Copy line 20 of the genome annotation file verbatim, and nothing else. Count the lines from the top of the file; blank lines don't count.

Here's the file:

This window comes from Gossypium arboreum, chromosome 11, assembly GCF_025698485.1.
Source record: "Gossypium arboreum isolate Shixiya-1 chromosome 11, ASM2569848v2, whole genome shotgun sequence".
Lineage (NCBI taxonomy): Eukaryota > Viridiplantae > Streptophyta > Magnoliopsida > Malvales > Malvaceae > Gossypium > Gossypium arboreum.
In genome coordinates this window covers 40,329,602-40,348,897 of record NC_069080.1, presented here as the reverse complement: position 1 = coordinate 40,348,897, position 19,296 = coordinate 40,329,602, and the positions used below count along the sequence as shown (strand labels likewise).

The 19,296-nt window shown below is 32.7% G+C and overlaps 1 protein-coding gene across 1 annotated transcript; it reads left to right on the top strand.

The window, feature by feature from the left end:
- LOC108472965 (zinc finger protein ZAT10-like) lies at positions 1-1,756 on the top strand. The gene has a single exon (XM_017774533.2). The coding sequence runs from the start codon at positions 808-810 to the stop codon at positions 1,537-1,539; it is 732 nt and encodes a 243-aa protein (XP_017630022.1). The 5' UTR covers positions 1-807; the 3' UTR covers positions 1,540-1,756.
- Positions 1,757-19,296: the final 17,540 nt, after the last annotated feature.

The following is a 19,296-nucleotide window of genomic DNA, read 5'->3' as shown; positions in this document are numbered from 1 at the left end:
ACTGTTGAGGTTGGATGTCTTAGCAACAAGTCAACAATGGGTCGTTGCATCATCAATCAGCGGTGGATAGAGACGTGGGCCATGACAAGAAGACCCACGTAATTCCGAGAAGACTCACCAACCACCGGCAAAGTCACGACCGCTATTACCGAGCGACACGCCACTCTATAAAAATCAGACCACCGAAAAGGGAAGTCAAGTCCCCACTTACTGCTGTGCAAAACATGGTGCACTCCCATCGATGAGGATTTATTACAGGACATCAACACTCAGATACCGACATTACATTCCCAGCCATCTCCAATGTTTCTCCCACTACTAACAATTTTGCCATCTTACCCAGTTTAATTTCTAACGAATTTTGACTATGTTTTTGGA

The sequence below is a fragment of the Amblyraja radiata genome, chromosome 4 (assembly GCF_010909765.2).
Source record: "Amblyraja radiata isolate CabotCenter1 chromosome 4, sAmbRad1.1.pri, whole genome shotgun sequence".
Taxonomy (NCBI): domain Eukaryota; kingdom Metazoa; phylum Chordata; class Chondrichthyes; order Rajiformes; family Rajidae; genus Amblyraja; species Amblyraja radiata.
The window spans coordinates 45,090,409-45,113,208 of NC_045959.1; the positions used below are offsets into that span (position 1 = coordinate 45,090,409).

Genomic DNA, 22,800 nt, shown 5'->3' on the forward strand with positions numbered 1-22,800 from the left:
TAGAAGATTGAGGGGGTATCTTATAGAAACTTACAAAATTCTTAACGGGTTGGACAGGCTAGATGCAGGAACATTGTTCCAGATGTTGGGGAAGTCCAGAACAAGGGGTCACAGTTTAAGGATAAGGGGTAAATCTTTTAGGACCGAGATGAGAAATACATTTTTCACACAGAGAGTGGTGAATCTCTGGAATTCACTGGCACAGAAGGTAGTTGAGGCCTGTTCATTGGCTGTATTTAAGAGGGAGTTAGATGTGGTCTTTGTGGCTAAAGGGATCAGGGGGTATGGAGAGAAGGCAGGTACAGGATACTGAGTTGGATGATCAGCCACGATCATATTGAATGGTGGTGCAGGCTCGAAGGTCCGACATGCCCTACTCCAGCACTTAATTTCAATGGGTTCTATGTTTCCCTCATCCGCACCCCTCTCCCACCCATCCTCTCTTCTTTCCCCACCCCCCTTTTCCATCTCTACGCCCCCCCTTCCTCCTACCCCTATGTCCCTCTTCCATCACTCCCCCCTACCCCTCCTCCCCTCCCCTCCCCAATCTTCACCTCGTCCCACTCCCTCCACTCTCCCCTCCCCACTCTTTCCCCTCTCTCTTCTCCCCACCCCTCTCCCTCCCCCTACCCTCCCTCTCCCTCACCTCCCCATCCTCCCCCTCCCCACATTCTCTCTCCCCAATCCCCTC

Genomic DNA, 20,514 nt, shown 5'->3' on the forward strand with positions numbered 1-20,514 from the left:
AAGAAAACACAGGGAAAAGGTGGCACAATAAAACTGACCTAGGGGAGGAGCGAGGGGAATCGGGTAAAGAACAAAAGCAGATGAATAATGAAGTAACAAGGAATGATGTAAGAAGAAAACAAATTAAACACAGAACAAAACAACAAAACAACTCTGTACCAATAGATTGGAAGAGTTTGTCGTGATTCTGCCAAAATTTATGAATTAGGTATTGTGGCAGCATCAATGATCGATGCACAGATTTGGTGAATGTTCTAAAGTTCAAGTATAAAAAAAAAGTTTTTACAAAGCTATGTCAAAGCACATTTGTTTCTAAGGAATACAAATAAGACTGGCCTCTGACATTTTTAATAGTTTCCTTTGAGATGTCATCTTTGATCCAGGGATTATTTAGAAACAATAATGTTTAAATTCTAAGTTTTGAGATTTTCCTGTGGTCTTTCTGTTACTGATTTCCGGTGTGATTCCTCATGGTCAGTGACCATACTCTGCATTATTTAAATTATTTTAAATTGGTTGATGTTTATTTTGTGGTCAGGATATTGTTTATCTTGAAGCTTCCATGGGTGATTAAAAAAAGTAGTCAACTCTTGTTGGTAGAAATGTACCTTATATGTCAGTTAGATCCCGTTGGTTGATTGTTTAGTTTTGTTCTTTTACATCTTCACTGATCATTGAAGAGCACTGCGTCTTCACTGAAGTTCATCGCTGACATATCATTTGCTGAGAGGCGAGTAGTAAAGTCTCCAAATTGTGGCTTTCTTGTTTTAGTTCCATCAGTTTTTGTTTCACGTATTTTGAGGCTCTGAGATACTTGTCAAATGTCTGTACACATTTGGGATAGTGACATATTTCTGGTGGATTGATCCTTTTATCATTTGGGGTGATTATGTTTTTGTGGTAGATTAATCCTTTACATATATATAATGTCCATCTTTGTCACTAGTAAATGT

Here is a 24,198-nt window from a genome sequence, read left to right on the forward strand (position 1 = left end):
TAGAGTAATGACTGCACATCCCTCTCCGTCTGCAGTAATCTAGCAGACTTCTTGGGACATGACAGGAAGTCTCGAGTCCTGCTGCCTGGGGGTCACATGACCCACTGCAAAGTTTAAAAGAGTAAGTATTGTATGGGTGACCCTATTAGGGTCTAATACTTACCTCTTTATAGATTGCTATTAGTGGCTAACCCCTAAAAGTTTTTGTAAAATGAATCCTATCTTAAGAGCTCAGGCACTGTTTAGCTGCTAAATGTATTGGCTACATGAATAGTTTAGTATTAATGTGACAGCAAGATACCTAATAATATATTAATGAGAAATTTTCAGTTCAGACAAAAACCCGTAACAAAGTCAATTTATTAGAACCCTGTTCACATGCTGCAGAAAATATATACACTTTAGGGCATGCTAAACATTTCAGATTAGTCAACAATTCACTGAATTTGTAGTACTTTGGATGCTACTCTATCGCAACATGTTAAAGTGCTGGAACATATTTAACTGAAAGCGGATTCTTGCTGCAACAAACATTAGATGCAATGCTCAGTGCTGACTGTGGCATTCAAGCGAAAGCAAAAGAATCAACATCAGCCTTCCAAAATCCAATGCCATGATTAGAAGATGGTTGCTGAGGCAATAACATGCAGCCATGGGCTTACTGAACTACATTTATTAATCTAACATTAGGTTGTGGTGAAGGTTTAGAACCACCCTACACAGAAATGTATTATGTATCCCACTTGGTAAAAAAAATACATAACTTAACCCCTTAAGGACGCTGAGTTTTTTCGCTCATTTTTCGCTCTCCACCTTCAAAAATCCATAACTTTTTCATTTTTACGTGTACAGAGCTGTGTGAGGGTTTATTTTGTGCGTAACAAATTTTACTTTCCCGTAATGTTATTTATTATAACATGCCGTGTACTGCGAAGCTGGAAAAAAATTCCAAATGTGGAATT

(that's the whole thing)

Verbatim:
TAGAGTAATGACTGCACATCCCTCTCCGTCTGCAGTAATCTAGCAGACTTCTTGGGACATGACAGGAAGTCTCGAGTCCTGCTGCCTGGGGGTCACATGACCCACTGCAAAGTTTAAAAGAGTAAGTATTGTATGGGTGACCCTATTAGGGTCTAATACTTACCTCTTTATAGATTGCTATTAGTGGCTAACCCCTAAAAGTTTTTGTAAAATGAATCCTATCTTAAGAGCTCAGGCACTGTTTAGCTGCTAAATGTATTGGCTACATGAATAGTTTAGTATTAATGTGACAGCAAGATACCTAATAATATATTAATGAGAAATTTTCAGTTCAGACAAAAACCCGTAACAAAGTCAATTTATTAGAACCCTGTTCACATGCTGCAGAAAATATATACACTTTAGGGCATGCTAAACATTTCAGATTAGTCAACAATTCACTGAATTTGTAGTACTTTGGATGCTACTCTATCGCAACATGTTAAAGTGCTGGAACATATTTAACTGAAAGCGGATTCTTGCTGCAACAAACATTAGATGCAATGCTCAGTGCTGACTGTGGCATTCAAGCGAAAGCAAAAGAATCAACATCAGCCTTCCAAAATCCAATGCCATGATTAGAAGATGGTTGCTGAGGCAATAACATGCAGCCATGGGCTTACTGAACTACATTTATTAATCTAACATTAGGTTGTGGTGAAGGTTTAGAACCACCCTACACAGAAATGTATTATGTATCCCACTTGGTAAAAAAAATACATAACTTAACCCCTTAAGGACGCTGAGTTTTTTCGCTCATTTTTCGCTCTCCACCTTCAAAAATCCATAACTTTTTCATTTTTACGTGTACAGAGCTGTGTGAGGGTTTATTTTGTGCGTAACAAATTTTACTTTCCCGTAATGTTATTTATTATAACATGCCGTGTACTGCGAAGCTGGAAAAAAATTCCAAATGTGGAATT